A rough set theory approach to the analysis of gene expression profiles

Joachim Petit, Nathalie Meurice, José Luis Medina-Franco, Gerald M. Maggiora

Research output: Chapter in Book/Report/Conference proceedingChapter

1 Citation (Scopus)

Abstract

Rough set theory (RST) is a set-based method that is well suited for dealing with a wide variety of discrete data. The goal of this preliminary study is to evaluate the potential suitability of RST for predicting biological endpoints in cells from their associated gene expression profiles. Such studies are the basis for identifying potential new targets that ultimately will be integrated with chemical information in drug-discovery research. In the present work, a small literature dataset was used to assess whether the gene-expression profiles induced by 30 well-known drugs can be used to predict whether human hepatoma HepG2 cells exhibit signs of phospholipidosis after treatment with the drugs. The data in this study is cast in the form of a decision table (DT), whose rows are associated with the 30 drugs and whose columns are associated with the drug-induced expression levels of 17 genes, called condition attributes in RST, plus a column that is associated with the single decision attribute that characterizes whether or not cells exhibit drug-induced phospholipidosis. The gene expression levels provide a means for partitioning the drugs into equivalence classes called indiscernibility classes in RST, such that none of the drugs in a given class can be distinguished from any other drugs in that class on the basis of their drug-induced gene expression levels. One of the powers of RST is that it provides a systematic, mathematically rigorous method for removing superfluous information. The remaining relevant information can then be expressed in terms of simple, linguistic rules that significantly enhance communication among scientists, especially those not conversant with RST. In this work, the RST approach allowed easy identification of the strongest relationships existing between drug-induced gene-expression profiles and the occurrence or nonoccurrence of phospholipidosis in the HepG2 cells. This study suggests that RST may be an efficient and effective tool for analyzing gene-expression levels in small datasets. Future studies will examine the suitability of the RST approach to larger and more complex datasets.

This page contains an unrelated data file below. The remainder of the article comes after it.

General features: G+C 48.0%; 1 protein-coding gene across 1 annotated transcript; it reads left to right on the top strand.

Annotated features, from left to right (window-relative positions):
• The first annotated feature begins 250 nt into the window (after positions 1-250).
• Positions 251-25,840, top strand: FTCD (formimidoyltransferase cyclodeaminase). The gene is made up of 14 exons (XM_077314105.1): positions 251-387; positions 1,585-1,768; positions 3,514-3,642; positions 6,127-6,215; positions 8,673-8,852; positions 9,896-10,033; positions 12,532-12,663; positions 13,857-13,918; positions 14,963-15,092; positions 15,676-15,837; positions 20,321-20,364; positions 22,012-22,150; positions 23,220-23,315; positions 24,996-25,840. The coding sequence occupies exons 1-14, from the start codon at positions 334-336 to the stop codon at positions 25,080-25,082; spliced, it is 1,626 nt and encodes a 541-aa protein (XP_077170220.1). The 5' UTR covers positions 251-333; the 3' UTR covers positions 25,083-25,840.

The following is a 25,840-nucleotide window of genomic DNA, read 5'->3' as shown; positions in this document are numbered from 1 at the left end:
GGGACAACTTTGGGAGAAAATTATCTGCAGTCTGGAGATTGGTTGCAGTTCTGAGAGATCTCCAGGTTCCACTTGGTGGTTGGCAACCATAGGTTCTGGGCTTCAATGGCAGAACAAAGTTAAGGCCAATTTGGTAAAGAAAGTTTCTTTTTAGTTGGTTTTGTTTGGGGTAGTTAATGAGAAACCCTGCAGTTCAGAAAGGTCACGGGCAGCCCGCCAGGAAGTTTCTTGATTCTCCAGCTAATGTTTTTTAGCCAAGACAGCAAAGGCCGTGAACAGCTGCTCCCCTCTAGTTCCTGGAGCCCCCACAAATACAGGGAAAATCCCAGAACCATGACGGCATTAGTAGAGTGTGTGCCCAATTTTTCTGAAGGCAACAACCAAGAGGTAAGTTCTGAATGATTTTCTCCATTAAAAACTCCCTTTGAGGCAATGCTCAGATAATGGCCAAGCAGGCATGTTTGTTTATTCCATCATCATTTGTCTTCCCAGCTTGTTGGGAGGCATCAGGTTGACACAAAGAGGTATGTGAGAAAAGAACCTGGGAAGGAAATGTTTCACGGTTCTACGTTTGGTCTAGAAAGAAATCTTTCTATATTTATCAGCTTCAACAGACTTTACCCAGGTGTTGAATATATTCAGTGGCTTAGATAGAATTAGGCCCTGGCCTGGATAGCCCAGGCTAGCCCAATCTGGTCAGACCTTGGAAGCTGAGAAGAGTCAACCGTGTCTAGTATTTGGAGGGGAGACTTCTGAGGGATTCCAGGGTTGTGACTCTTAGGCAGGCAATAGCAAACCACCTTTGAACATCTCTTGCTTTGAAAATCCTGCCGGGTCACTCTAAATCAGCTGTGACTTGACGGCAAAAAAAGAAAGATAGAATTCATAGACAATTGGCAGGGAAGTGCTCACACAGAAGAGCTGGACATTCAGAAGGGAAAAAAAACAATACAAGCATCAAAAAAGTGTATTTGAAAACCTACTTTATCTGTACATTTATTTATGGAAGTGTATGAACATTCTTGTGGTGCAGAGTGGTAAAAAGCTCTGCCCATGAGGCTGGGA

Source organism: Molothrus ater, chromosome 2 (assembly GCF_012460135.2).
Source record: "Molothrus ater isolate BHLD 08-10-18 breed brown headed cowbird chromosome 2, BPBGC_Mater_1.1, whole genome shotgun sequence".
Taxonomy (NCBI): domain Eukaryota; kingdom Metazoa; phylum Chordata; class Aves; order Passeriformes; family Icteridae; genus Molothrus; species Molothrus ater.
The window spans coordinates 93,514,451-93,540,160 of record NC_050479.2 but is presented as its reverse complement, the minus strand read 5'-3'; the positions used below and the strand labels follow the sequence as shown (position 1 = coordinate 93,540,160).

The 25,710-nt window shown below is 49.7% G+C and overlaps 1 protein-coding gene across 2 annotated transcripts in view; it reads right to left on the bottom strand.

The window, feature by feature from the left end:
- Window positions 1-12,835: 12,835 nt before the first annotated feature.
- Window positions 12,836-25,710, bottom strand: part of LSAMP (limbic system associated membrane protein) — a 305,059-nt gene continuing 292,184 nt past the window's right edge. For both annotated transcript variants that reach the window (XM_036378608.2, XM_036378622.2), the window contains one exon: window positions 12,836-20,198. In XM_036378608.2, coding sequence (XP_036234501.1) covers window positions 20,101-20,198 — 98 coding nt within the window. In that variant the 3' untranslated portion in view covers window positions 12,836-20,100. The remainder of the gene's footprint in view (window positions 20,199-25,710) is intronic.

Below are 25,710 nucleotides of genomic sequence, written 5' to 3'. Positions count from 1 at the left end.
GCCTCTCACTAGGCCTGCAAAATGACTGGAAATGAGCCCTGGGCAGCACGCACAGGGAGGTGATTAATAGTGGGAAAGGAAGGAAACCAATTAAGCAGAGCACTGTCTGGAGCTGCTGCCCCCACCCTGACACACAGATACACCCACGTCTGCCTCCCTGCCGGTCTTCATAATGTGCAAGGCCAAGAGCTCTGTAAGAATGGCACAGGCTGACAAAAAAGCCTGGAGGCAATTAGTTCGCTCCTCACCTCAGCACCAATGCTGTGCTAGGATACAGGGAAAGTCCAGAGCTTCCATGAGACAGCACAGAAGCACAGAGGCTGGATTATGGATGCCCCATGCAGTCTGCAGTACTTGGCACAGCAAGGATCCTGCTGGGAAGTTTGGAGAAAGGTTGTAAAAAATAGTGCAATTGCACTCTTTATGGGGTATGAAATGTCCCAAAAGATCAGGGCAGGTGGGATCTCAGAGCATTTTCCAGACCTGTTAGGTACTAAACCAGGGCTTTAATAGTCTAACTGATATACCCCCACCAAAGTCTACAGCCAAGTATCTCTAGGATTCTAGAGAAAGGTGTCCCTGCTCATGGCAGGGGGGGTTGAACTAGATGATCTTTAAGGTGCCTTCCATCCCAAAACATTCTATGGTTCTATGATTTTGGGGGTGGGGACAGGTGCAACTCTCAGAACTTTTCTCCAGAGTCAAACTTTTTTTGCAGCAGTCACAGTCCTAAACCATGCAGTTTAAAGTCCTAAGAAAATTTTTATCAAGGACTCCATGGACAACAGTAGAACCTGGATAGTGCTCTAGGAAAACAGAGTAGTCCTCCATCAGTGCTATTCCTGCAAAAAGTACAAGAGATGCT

Original languageEnglish (US)
Title of host publicationChemoinformatics for Drug Discovery
Publisherwiley
Pages51-83
Number of pages33
ISBN (Electronic)9781118742785
ISBN (Print)9781118139103
DOIs
StatePublished - Nov 15 2013

Fingerprint

Rough set theory
Gene expression
Pharmaceutical Preparations
Decision tables
Equivalence classes
Linguistics
Genes

Keywords

  • Association rules
  • Drug discovery
  • Drug-induced phospholipidosis
  • Gene expression profiles
  • Rough set theory

ASJC Scopus subject areas

  • Chemistry(all)

Cite this

Petit, J., Meurice, N., Medina-Franco, J. L., & Maggiora, G. M. (2013). A rough set theory approach to the analysis of gene expression profiles. In Chemoinformatics for Drug Discovery (pp. 51-83). wiley. https://doi.org/10.1002/9781118742785.ch3

A rough set theory approach to the analysis of gene expression profiles. / Petit, Joachim; Meurice, Nathalie; Medina-Franco, José Luis; Maggiora, Gerald M.

Chemoinformatics for Drug Discovery. wiley, 2013. p. 51-83.

Research output: Chapter in Book/Report/Conference proceedingChapter

Petit, J, Meurice, N, Medina-Franco, JL & Maggiora, GM 2013, A rough set theory approach to the analysis of gene expression profiles. in Chemoinformatics for Drug Discovery. wiley, pp. 51-83. https://doi.org/10.1002/9781118742785.ch3
Petit J, Meurice N, Medina-Franco JL, Maggiora GM. A rough set theory approach to the analysis of gene expression profiles. In Chemoinformatics for Drug Discovery. wiley. 2013. p. 51-83 https://doi.org/10.1002/9781118742785.ch3
Petit, Joachim ; Meurice, Nathalie ; Medina-Franco, José Luis ; Maggiora, Gerald M. / A rough set theory approach to the analysis of gene expression profiles. Chemoinformatics for Drug Discovery. wiley, 2013. pp. 51-83
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